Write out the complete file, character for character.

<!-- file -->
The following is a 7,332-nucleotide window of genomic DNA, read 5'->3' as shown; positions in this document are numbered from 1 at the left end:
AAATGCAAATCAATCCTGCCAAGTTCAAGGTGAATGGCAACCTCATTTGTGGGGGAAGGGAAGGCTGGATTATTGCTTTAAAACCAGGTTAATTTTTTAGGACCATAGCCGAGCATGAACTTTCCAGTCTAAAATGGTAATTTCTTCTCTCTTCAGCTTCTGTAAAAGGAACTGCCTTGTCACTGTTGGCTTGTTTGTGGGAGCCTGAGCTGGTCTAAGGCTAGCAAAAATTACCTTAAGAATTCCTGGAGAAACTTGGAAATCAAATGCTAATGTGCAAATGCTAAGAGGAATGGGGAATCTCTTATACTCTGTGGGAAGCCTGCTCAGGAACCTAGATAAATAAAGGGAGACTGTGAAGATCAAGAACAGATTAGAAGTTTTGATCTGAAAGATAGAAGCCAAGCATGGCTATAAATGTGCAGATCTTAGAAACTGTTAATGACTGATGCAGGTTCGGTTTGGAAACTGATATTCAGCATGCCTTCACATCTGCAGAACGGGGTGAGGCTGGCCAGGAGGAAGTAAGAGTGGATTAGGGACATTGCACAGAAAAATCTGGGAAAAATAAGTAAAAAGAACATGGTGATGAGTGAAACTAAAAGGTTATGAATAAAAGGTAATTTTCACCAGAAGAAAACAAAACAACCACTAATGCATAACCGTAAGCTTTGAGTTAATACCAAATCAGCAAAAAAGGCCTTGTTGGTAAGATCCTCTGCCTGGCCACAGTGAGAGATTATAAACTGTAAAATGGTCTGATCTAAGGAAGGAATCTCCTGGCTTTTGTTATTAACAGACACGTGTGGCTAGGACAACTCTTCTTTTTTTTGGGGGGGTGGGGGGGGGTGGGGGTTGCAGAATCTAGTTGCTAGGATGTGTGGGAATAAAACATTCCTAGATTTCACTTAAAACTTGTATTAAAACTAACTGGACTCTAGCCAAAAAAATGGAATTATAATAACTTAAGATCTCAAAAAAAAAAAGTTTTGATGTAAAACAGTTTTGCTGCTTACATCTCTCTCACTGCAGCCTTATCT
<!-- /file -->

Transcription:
The following is a 7,332-nucleotide window of genomic DNA, read 5'->3' as shown; positions in this document are numbered from 1 at the left end:
AAATGCAAATCAATCCTGCCAAGTTCAAGGTGAATGGCAACCTCATTTGTGGGGGAAGGGAAGGCTGGATTATTGCTTTAAAACCAGGTTAATTTTTTAGGACCATAGCCGAGCATGAACTTTCCAGTCTAAAATGGTAATTTCTTCTCTCTTCAGCTTCTGTAAAAGGAACTGCCTTGTCACTGTTGGCTTGTTTGTGGGAGCCTGAGCTGGTCTAAGGCTAGCAAAAATTACCTTAAGAATTCCTGGAGAAACTTGGAAATCAAATGCTAATGTGCAAATGCTAAGAGGAATGGGGAATCTCTTATACTCTGTGGGAAGCCTGCTCAGGAACCTAGATAAATAAAGGGAGACTGTGAAGATCAAGAACAGATTAGAAGTTTTGATCTGAAAGATAGAAGCCAAGCATGGCTATAAATGTGCAGATCTTAGAAACTGTTAATGACTGATGCAGGTTCGGTTTGGAAACTGATATTCAGCATGCCTTCACATCTGCAGAACGGGGTGAGGCTGGCCAGGAGGAAGTAAGAGTGGATTAGGGACATTGCACAGAAAAATCTGGGAAAAATAAGTAAAAAGAACATGGTGATGAGTGAAACTAAAAGGTTATGAATAAAAGGTAATTTTCACCAGAAGAAAACAAAACAACCACTAATGCATAACCGTAAGCTTTGAGTTAATACCAAATCAGCAAAAAAGGCCTTGTTGGTAAGATCCTCTGCCTGGCCACAGTGAGAGATTATAAACTGTAAAATGGTCTGATCTAAGGAAGGAATCTCCTGGCTTTTGTTATTAACAGACACGTGTGGCTAGGACAACTCTTCTTTTTTTTGGGGGGGTGGGGGGGGGTGGGGGTTGCAGAATCTAGTTGCTAGGATGTGTGGGAATAAAACATTCCTAGATTTCACTTAAAACTTGTATTAAAACTAACTGGACTCTAGCCAAAAAAATGGAATTATAATAACTTAAGATCTCAAAAAAAAAAAGTTTTGATGTAAAACAGTTTTGCTGCTTACATCTCTCTCACTGCAGCCTTATCT